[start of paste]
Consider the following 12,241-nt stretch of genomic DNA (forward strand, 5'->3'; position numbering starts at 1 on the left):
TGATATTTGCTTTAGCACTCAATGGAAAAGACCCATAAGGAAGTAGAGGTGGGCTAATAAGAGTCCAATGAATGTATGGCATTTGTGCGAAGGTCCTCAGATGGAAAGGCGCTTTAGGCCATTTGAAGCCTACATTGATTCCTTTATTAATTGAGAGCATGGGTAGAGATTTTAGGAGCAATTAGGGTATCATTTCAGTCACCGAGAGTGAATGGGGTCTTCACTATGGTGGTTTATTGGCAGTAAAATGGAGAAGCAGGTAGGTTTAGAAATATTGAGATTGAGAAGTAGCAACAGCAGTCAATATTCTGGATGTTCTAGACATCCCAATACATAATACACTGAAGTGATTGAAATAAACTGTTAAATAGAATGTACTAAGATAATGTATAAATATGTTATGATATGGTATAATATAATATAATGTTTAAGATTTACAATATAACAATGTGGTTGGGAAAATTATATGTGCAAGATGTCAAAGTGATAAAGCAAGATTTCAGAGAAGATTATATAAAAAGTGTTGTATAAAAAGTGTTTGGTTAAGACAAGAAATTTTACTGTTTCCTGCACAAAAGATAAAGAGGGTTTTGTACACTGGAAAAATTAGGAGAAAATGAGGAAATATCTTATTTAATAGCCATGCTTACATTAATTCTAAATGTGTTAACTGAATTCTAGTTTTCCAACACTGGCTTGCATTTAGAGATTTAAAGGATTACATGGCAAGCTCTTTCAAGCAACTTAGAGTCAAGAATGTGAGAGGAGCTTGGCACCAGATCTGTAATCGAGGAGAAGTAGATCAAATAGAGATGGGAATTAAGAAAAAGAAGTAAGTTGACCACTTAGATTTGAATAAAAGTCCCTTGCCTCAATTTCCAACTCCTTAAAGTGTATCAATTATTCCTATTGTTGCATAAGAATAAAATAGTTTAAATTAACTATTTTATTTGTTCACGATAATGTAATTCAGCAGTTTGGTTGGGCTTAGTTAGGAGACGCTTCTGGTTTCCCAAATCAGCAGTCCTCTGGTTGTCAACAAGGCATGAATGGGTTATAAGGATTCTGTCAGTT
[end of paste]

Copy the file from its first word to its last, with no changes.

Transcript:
Consider the following 12,241-nt stretch of genomic DNA (forward strand, 5'->3'; position numbering starts at 1 on the left):
TGATATTTGCTTTAGCACTCAATGGAAAAGACCCATAAGGAAGTAGAGGTGGGCTAATAAGAGTCCAATGAATGTATGGCATTTGTGCGAAGGTCCTCAGATGGAAAGGCGCTTTAGGCCATTTGAAGCCTACATTGATTCCTTTATTAATTGAGAGCATGGGTAGAGATTTTAGGAGCAATTAGGGTATCATTTCAGTCACCGAGAGTGAATGGGGTCTTCACTATGGTGGTTTATTGGCAGTAAAATGGAGAAGCAGGTAGGTTTAGAAATATTGAGATTGAGAAGTAGCAACAGCAGTCAATATTCTGGATGTTCTAGACATCCCAATACATAATACACTGAAGTGATTGAAATAAACTGTTAAATAGAATGTACTAAGATAATGTATAAATATGTTATGATATGGTATAATATAATATAATGTTTAAGATTTACAATATAACAATGTGGTTGGGAAAATTATATGTGCAAGATGTCAAAGTGATAAAGCAAGATTTCAGAGAAGATTATATAAAAAGTGTTGTATAAAAAGTGTTTGGTTAAGACAAGAAATTTTACTGTTTCCTGCACAAAAGATAAAGAGGGTTTTGTACACTGGAAAAATTAGGAGAAAATGAGGAAATATCTTATTTAATAGCCATGCTTACATTAATTCTAAATGTGTTAACTGAATTCTAGTTTTCCAACACTGGCTTGCATTTAGAGATTTAAAGGATTACATGGCAAGCTCTTTCAAGCAACTTAGAGTCAAGAATGTGAGAGGAGCTTGGCACCAGATCTGTAATCGAGGAGAAGTAGATCAAATAGAGATGGGAATTAAGAAAAAGAAGTAAGTTGACCACTTAGATTTGAATAAAAGTCCCTTGCCTCAATTTCCAACTCCTTAAAGTGTATCAATTATTCCTATTGTTGCATAAGAATAAAATAGTTTAAATTAACTATTTTATTTGTTCACGATAATGTAATTCAGCAGTTTGGTTGGGCTTAGTTAGGAGACGCTTCTGGTTTCCCAAATCAGCAGTCCTCTGGTTGTCAACAAGGCATGAATGGGTTATAAGGATTCTGTCAGTT